Malawi – Peace Corps
Brian Conners the Assistant Peace Corps Country Director or Malawi has written us of the amazing impact that The Full Belly Project is having in Malawi. The email below speaks volumes for what sort of change we are making with your support!
Tuesday August 7, 2007
I’ve been away on Leave, followed by a training so I haven’t had time to let you know how things are going with the sheller. I got the three sets of parts you sent the other day and this afternoon I walked them over to the metal shop but the guy was out. Try tomorrow…
The cost will be about $28, and the half bag of cement brings the total cost to about $35 for the whole thing. Add that the value of a few hours over a couple of days and it comes out to be pretty cheap – compared to the lost value of gnuts that have been sitting in storage for months, shelled after being soaked in water (to make them soft).
Here are a couple of recent stories involving the sheller:
New PCV Tim Strong was in the office one day 8 weeks ago and we were talking about the gnuts in his village. His community was looking for a way to raise match funding for a borehole (with funding by the Ambassador’s Special Self Help Fund) – Lots of money needed there! We were standing outside and I pointed to the sheller and told him to take it, as he had a ride to his site that day, and suggested that he introduce it and see if it’d work as a money maker. We talked over some quick strategies for using it to raise the match money.
Tim took the sheller and demoed it to the Village Development Committee (VDC) the next day, and they hashed out a plan to charge people for shelling nuts. As they were demoing the machine a business man from a nearby village walked by and watched. He spoke up and said that he was in the area to buy gnuts, and they told him of their plan. Well, he asked, would you like to shell the nuts I’ve got and I’ll pay you for the work? They agreed, and the upshot of it is this: Last Friday, Tim’s VDC completed their contract with the farmer after shelling 16 TONS OF GNUTS! Again, sixteen tons! They did another contract for another farmer for 7 tons, another for 3 tons, and a final one for 4 tons. Final shelled amount was 30 tons in two months. On Monday they returned the machine to me, but they’ve got their match money in the bank. The shelling money wasn’t enough to cover all the match, but they quickly saw success and gathered to raise the rest of the money in several different ways. Borehole digging starts in early September – first potable water in the village. Once the new parts are made, the VDC is going to make their own machine and continue their work. They have plans to press oil, make gnut butter, and want to try mixing chili with the shells to burn overnight in their farms to try to keep elephants out of their farms. They’ve definitely got a eye on the future now.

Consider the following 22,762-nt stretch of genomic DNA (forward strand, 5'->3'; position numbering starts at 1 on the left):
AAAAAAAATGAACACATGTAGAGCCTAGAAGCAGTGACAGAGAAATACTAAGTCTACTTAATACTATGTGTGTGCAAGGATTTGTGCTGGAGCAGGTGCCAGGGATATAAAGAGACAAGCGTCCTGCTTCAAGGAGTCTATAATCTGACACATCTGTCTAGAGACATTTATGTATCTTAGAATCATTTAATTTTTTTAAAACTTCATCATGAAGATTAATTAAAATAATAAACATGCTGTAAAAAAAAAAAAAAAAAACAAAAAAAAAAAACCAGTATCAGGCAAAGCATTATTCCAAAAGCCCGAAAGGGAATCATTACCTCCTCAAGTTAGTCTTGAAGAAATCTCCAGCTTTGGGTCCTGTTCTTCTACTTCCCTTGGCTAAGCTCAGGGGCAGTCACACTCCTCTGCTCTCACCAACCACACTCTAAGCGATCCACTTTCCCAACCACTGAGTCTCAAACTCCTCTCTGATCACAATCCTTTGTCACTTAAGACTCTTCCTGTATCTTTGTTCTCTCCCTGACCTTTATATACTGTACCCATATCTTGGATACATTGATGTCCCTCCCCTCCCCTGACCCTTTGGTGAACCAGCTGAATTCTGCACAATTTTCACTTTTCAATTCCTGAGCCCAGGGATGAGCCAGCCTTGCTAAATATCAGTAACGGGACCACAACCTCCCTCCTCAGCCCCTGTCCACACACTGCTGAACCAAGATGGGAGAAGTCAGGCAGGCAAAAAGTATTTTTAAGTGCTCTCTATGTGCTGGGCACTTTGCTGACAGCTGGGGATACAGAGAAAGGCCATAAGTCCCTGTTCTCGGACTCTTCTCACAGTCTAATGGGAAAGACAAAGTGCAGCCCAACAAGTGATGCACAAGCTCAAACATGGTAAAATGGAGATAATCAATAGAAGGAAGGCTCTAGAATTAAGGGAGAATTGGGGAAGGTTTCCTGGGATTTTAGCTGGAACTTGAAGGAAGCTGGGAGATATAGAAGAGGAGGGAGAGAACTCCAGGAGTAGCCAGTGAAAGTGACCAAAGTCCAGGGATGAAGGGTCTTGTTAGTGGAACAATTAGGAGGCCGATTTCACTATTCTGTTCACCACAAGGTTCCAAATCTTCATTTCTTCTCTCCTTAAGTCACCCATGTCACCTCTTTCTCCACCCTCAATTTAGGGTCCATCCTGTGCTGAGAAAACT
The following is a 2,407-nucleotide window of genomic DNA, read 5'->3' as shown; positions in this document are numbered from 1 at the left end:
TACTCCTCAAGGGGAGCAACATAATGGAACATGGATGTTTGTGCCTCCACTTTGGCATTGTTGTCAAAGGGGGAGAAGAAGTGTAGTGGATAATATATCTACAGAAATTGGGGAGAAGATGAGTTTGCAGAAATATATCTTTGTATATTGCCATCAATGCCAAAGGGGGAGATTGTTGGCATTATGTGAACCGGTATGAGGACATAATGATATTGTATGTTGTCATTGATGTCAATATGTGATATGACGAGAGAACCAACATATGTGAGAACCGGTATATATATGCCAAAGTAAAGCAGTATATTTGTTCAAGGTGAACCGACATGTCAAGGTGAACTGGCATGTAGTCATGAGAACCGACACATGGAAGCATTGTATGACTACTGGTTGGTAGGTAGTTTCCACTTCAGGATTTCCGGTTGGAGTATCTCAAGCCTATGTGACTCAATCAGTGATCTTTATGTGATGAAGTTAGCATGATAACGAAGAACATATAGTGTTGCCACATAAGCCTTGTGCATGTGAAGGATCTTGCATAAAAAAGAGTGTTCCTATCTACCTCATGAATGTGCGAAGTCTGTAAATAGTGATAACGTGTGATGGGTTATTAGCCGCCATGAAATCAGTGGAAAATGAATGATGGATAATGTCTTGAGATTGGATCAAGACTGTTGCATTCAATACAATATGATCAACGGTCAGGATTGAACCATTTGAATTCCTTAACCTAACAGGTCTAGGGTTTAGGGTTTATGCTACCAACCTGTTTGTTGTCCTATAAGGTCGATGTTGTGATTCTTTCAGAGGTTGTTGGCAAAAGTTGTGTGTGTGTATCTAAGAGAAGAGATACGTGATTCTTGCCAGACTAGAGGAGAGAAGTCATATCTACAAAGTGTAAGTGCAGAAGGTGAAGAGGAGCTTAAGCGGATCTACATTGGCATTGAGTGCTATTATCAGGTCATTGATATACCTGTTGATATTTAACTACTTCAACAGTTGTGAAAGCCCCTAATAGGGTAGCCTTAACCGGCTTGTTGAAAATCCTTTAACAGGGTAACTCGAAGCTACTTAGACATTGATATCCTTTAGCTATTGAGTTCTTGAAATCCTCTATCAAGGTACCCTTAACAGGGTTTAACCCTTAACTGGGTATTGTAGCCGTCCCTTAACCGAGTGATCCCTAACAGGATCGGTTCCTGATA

This work would only have been possible by a dynamic PCV – all of 5 weeks in the field – a motivated community, and a gnut sheller. I have attached a few pictures here for your pleasure. Tim is the first Volunteer in the village, and he’s a star.
January 4, 2008
Peace Corps Malawi has quickly adopted our technique for creating an alternative cooking fuel. This is done by simply grinding peanut shells down to a fine powder by raising the Universal Nut Sheller’s rotor.
Developing this alternative cooking fuel has truly been an international collaboration. The Full Belly Project sought the expertise from MIT D-Lab’s, Amy Smith who is implementing an alternative charcoal program in Haiti. Smith’s assistance taught us we needed to mix the peanut shell powder with a small amount of cassava flour and water. The flour serves as a binder for the peanut shell briquettes. We transmitted this information to Peace Corps Malawi’s Brian Connors who quickly picked it up and has begun testing the alternative charcoal already.
Take a look, the peanut shell charcoal is being used to cook potatoes.